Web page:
Cook OUT!

How does this happen? How do I do this to myself? As of this morning, I think I’ve got 20 friends within wandering distance of my house descending upon it tomorrow afternoon, which always sounds like such a super-duper idea in theory on holiday summer weekends—you know how this goes: “Oh, hey, are you guys around? We are, too! Why don’t you come over…" until it’s the day before, the guest list has swelled from an intimate grill session for four to a cook-out for dozens, my house is a mess, and I’ve got a ‘fridge full o’ nuthin’ with which to feed them all. Yipes! Help!


Lucky for me, I have the secret Bat Cave number for Ted and Matt Lee, the sweet, talented, awesome South Carolina–born brother team who know a thing or two about putting out phenomenal, fresh food in a great, casual party setting without breaking a sweat (or, well, you know, making it look like you didn’t break too much of one, anyway).  


Homesick and wishing that they could get good southern staples in the months they spent in NYC away from their Charleston home, the wonderful, amiable Lee brothers started a mail-order business called Boiled Peanuts, where homegrown fixes like hominy, pickles and preserves, stone-ground grits, Royal Crown cola, and even boiled peanuts could be procured for displaced and yearning southerners, or even Yankees like me (and you?!) who dig that stuff. And then there was the Beard-award winning book Lee Bros. Southern Cookbook, and the column-writing for Martha Stewart Living magazine, and the New York Times dining section stories, and all other venerable spots where the brothers Lee bestow their south of the Mason-Dixon culinary wisdom (and then some).


So what did they tell me to do after I dashed off an email to Ted in a sweaty, pre-party panic? The following simple and smart words of wisdom:


1. Chill Out. “Cold salads rock with grilled foods, and can be made ahead. Bean salads and chopped salads are great for cookouts (leafy salads tend to wilt in the heat), and they actually benefit, flavor-wise, from marinating for a day before showtime. They tend to be very easy to eat—they stick to the fork while you're tottering around. And they sure are simple to prepare, which is particularly good when potlucking—even your most cooking-phobic friends can be assigned to toss together a cold salad with great results.”


2. Have Spoon, Will Stir. “Make the beverage station self-serve for all ages by concocting several pitchers of infused syrup (mint is an obvious one) or a juice blend (orange with cranberry, ditto) that performs double duty as a soda flavoring and a cocktail mixer.”


3. All Hands on Spatula. “An extra grill-gal or guy! We always invite someone to an outdoor party who we know really loves to grill, and can take over the tongs in a pinch.”


Great advice, right? Now I don’t feel so totally freaked out. I’ve got a list in hand and I'm about to head out to Ye Olde Costco, but before I do, let me share with you all the great Green Goddess Potato Salad recipe from the Lee’s new book, The Lee Bros. Simple Fresh Southern. There’s a lot to love in these pages, and I guarantee by the end of tomorrow, they will be splattered and splashed and made very good use of, by gum. I might even try my hand at their cool, exotically spiced Rice Pudding Pops—how fun would that be? And super easy to do ahead of time, too, which is pretty much what this fresh-flavors book is about. Eat well, have fun, and by all means—invite people over. After all, the best meals are always, always shared.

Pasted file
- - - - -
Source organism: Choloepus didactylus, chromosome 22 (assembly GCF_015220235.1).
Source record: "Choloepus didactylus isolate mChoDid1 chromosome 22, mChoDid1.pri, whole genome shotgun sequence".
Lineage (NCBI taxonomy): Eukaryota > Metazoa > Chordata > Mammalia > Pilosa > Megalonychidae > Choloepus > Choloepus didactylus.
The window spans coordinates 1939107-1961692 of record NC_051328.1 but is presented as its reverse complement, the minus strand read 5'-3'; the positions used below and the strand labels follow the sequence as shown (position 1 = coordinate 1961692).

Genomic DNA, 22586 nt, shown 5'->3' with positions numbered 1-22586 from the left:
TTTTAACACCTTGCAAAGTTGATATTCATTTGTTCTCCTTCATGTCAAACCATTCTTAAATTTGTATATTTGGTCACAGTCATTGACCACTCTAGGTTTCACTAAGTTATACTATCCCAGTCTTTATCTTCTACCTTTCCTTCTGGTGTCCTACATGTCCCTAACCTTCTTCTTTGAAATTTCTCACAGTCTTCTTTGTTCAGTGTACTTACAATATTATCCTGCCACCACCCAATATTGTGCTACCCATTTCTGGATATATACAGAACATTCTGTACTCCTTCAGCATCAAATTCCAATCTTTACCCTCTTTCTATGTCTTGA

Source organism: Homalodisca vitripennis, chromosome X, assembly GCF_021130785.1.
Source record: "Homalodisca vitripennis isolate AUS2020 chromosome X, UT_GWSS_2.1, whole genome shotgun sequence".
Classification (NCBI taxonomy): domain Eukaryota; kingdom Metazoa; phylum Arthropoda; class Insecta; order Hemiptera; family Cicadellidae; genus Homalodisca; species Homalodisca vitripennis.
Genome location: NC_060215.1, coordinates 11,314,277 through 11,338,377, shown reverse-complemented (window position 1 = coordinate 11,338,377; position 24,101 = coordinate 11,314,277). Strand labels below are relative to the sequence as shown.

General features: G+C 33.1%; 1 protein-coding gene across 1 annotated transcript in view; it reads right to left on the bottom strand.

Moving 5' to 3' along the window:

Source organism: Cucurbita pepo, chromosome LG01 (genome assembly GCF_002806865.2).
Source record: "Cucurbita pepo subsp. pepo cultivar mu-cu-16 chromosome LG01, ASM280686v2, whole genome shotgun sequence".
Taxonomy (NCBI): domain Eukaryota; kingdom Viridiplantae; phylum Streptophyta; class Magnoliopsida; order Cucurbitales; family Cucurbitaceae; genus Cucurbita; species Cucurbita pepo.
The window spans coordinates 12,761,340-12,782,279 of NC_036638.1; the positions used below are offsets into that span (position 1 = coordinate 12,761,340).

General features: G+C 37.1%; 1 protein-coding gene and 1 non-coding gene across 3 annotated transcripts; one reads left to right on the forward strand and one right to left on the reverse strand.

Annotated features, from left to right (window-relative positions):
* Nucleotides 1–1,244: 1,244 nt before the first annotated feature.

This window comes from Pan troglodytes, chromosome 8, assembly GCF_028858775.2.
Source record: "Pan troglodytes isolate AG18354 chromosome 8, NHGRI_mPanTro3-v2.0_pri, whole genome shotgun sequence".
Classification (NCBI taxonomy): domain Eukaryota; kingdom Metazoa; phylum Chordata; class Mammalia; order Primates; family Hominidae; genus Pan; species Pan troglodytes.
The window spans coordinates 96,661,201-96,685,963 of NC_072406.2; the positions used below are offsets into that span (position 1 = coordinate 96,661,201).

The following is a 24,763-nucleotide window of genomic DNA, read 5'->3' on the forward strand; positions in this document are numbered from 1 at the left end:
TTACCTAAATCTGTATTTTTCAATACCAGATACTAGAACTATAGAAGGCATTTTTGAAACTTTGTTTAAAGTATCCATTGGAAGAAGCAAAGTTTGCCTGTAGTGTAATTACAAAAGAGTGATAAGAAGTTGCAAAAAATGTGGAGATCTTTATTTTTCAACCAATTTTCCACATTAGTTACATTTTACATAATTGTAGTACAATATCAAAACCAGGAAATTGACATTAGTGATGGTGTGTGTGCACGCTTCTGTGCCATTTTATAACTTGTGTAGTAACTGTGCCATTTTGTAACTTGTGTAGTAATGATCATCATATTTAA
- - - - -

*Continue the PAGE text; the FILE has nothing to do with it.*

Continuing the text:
Have a great, great weekend everybody!


Green Goddess Potato Salad a la Lee Brothers

Serves 4, 25 minutes prep; 15 minutes resting

(obviously, double or triple if you’ve got a bigger crew coming)


  • 2 TBSP plus 1 tsp kosher salt, plus more to taste
  • 2 1/2 lbs small red potatoes, peeled and cut into quarters
  • 1/2 cup high-quality store-bought mayonnaise, such a Hellman’s or Duke’s
  • 1/2 cup sour cream
  • 1/2 cup finely chopped scallions (white and green parts)
  • 1/2 cup finely chopped fresh flat-leaf parsley
  • 2 TBSP finely chopped fresh tarragon
  • 2 anchovy fillets, minced or 1/2 tsp anchovy paste (optional)
  • 1 TBSP white wine vinegar or champagne vinegar
  • 1 TBSP fresh lime juice
  • 1/2 tsp freshly ground black pepper, plus more to taste

1. Fill a 4-quart stockpot half full with water, add 2 tablespoons of the salt and the potatoes, cover, and bring to a boil over high heat. Cook until just fork-tender but cooked through, 6 to 7 minutes.


2. While the potatoes cook, mix the mayonnaise, sour cream, scallions, parsley, tarragon, anchovies (if desired), vinegar, lime juice, remaining 1 teaspoon salt, and the black pepper together in a large bowl.


3. Drain the potatoes well and add them to the bowl; toss with the dressing. Season to taste with salt and black pepper. Let stand for 15 minutes at room temperature (as the salad loses its heat, it will absorb the dressing). Serve at room temperature, or cover and refrigerate for up to 2 days before serving.


Are you cooking this holiday weekend? What are you making?




Amy Zavatto has been writing about wine, spirits, and food for ten years. Her work appears in Imbibe, Gotham, and Every Day with Rachael Ray, among others. She is the author of The Complete Idiot's Guide to Bartending and the co-author of The Renaissance Guide to Wine & Food Pairing. 

0 Kudos
by Carolyn_Grifel on ‎05-28-2010 07:51 PM

I'm going to caramelize some gorgeous fresh figs I just found at the Park Slope food co-op, put those and fresh raspberries on top of Greek yogurt and bring them to your house! ;-)

by on ‎05-28-2010 09:52 PM

Butter leaf and heirloom tomato salad with pesto ranch, Corn on the cob, Crinkle cut fries oven baked, Buffalo burgers, and slaw dogs.


Have a good cookout guys!



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